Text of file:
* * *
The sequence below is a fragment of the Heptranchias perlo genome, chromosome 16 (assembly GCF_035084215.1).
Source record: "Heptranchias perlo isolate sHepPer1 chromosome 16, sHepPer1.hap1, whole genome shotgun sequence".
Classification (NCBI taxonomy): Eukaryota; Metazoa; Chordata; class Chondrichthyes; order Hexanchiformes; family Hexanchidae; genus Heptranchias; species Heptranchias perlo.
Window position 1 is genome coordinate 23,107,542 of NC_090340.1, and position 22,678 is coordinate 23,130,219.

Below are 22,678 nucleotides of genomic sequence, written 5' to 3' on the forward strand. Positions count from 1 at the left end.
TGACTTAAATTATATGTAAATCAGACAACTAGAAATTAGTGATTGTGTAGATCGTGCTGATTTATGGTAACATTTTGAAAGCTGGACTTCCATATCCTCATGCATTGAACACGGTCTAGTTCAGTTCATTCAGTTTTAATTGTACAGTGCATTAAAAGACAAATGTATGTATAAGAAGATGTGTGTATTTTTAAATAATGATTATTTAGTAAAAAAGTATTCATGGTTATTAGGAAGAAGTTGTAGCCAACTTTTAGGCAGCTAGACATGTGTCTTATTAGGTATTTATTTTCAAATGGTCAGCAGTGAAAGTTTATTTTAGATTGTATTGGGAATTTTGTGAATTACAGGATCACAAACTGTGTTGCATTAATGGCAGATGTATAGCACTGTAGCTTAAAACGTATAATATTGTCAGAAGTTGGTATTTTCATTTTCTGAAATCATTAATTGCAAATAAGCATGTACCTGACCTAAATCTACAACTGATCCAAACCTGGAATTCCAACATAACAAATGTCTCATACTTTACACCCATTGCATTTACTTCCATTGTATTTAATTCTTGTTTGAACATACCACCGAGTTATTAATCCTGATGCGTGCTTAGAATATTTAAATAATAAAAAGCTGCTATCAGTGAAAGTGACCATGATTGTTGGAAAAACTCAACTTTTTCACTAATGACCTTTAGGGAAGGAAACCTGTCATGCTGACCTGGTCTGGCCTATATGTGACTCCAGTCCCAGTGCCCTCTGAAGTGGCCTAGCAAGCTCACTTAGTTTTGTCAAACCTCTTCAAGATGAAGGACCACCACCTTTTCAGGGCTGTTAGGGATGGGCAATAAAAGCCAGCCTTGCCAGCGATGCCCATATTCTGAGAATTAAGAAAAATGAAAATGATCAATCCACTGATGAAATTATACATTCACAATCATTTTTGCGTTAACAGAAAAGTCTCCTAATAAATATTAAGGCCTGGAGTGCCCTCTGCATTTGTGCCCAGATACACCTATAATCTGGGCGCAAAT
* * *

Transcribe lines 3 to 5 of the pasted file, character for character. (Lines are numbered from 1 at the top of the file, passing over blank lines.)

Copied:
Classification (NCBI taxonomy): Eukaryota; Metazoa; Chordata; class Chondrichthyes; order Hexanchiformes; family Hexanchidae; genus Heptranchias; species Heptranchias perlo.
Window position 1 is genome coordinate 23,107,542 of NC_090340.1, and position 22,678 is coordinate 23,130,219.

Below are 22,678 nucleotides of genomic sequence, written 5' to 3' on the forward strand. Positions count from 1 at the left end.